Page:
Lauren Hall, Southeast Enterprises CEO in the board room. "These pictures remind us why we are here." Photo by Heather Wimmer

Southeast Enterprises: A business with a mission

 “We try to meet our co-workers where they are and help them develop into great employees.”

By Heather Wimmer

On the production floor at Southeast Enterprises, a middle-aged woman named Sharon meticulously applies hang tags to a small bag of Mama Socorro’s salsa mix. She places it in a bin with others that will eventually be delivered to local grocery stores. Susan has been taking pride in this kind of work since she began working at Southeast Enterprises in 1977.

Sharon, who labels spices, has mastered the precise skill to apply pressure sensitive hang tags on spice packaging.

 Southeast Enterprises is a not-for-profit business that employs adults with intellectual and developmental disabilities. Jobs at the facility usually include package assembly, labeling, shrink wrapping, collating and the like for a variety of businesses, big and small. Some jobs are offsite, such as custodial work, light landscaping and plant care and package assembly. About 18 staff members supervise the workers, also called associates, both onsite and offsite. These services have been of great value to companies like Thermo Fisher Scientific, Hallmark and Overland Park-based Mama Socorro’s for many years.

 “We try to meet our co-workers where they are and help them develop into great employees,” says CEO Lauren Hall.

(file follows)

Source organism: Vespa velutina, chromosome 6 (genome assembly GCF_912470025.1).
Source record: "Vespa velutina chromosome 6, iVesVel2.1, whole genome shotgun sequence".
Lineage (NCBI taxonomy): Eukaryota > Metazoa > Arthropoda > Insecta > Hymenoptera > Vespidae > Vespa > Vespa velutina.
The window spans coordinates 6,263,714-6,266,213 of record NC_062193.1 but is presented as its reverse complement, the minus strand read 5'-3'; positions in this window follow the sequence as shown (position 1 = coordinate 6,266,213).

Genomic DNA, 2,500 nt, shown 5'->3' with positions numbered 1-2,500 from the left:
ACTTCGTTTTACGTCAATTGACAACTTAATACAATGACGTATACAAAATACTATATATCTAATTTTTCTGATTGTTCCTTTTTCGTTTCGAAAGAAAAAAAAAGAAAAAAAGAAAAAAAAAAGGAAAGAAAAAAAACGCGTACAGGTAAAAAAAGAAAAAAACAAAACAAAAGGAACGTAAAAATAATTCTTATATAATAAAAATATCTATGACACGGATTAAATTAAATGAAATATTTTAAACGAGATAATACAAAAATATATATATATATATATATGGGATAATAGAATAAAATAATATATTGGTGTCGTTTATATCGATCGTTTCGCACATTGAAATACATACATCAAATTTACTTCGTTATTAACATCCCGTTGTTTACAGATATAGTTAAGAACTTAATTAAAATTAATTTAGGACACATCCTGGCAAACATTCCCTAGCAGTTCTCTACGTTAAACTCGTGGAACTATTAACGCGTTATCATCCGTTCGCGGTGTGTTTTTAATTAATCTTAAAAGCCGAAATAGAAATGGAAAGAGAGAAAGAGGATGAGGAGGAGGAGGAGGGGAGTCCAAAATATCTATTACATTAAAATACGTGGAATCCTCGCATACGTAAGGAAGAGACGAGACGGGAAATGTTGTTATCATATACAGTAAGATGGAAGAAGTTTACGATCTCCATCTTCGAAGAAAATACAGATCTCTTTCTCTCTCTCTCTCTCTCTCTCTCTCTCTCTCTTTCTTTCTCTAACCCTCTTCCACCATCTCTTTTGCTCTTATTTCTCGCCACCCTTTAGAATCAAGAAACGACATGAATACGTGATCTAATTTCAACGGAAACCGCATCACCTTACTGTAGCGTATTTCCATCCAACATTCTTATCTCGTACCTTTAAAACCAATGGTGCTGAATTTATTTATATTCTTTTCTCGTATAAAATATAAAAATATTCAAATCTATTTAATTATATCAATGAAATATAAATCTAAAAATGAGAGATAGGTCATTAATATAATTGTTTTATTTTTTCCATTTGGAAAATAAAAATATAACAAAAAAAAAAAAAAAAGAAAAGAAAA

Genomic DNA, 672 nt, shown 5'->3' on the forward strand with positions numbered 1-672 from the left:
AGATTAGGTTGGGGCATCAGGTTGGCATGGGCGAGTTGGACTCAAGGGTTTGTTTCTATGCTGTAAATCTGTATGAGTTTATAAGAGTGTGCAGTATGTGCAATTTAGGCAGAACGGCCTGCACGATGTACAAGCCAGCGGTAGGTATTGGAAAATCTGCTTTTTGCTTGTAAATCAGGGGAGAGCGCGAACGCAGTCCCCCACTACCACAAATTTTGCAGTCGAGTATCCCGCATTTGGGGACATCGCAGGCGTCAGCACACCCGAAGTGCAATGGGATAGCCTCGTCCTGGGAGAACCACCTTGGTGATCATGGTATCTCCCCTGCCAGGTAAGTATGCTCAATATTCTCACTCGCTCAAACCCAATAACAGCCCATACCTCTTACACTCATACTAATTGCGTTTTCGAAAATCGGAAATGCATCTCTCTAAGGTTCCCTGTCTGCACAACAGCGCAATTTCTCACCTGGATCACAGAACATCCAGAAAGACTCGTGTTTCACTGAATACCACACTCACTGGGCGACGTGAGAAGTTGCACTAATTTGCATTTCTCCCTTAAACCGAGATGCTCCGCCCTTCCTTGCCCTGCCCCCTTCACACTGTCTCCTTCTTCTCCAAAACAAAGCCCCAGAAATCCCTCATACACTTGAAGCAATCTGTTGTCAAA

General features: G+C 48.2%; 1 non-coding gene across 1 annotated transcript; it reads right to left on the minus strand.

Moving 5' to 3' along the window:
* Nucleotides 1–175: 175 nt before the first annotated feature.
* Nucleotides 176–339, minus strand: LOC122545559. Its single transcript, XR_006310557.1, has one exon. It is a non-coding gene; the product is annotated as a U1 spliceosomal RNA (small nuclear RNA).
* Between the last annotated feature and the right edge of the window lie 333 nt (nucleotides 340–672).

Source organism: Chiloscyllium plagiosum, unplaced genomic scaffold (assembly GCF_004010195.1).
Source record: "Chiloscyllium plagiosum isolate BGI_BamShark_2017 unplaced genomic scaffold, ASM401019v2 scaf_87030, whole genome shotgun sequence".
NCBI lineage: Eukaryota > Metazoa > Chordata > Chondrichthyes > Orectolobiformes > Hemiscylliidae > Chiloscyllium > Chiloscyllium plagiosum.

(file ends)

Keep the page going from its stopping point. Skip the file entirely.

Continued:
Hall has come to see Southeast Enterprises as a ladder of sorts. Many associates come from high school special education programs or Jackson County vocational rehab services. Some have found Southeast Enterprises themselves and choose to work there for the supportive environment. Over time, associates gain skills and responsibility. Some are given lead associate positions, while some may be considered as possible hires for supervisory staff. Others have entered the competitive labor force. 

One associate, Mark, who packages sets of latex gloves for safety kits distributed by Certified Safety Manufacturing, met his wife Nikki at Southeast Enterprises. Mark and Nikki now live in their own apartment, thanks to recent wage raises that Hall helped implement during her three-year tenure there. New contracts with businesses have allowed more than 300% wage raises for some associates, which especially helps those who are living on their own.

Southeast Industries associate Callie boxes gloves for first aid kits for one of the largest national safety products in the country. Photo by Heather Wimmer

 “We actually emerged from the pandemic in a much better position than when it started,” Hall says. Associates returned to work after a brief hiatus in March and April of 2020. Well-trained associates now package COVID test kits and other essential safety items. 

Asked about the future, Hall says she would like to see more contracts with local businesses and a greater reach for their offsite program. Her vision also includes expanding facilities, making associates more valuable to businesses by providing learned IT skills and attracting volunteers who can read to or supervise associates during their lunch hour.

Southeast Enterprises receives some funding and oversight from the state of Missouri under the board of education, and also from Jackson County, which owns the current facility located at 6701 Booth St.  in Raytown. 


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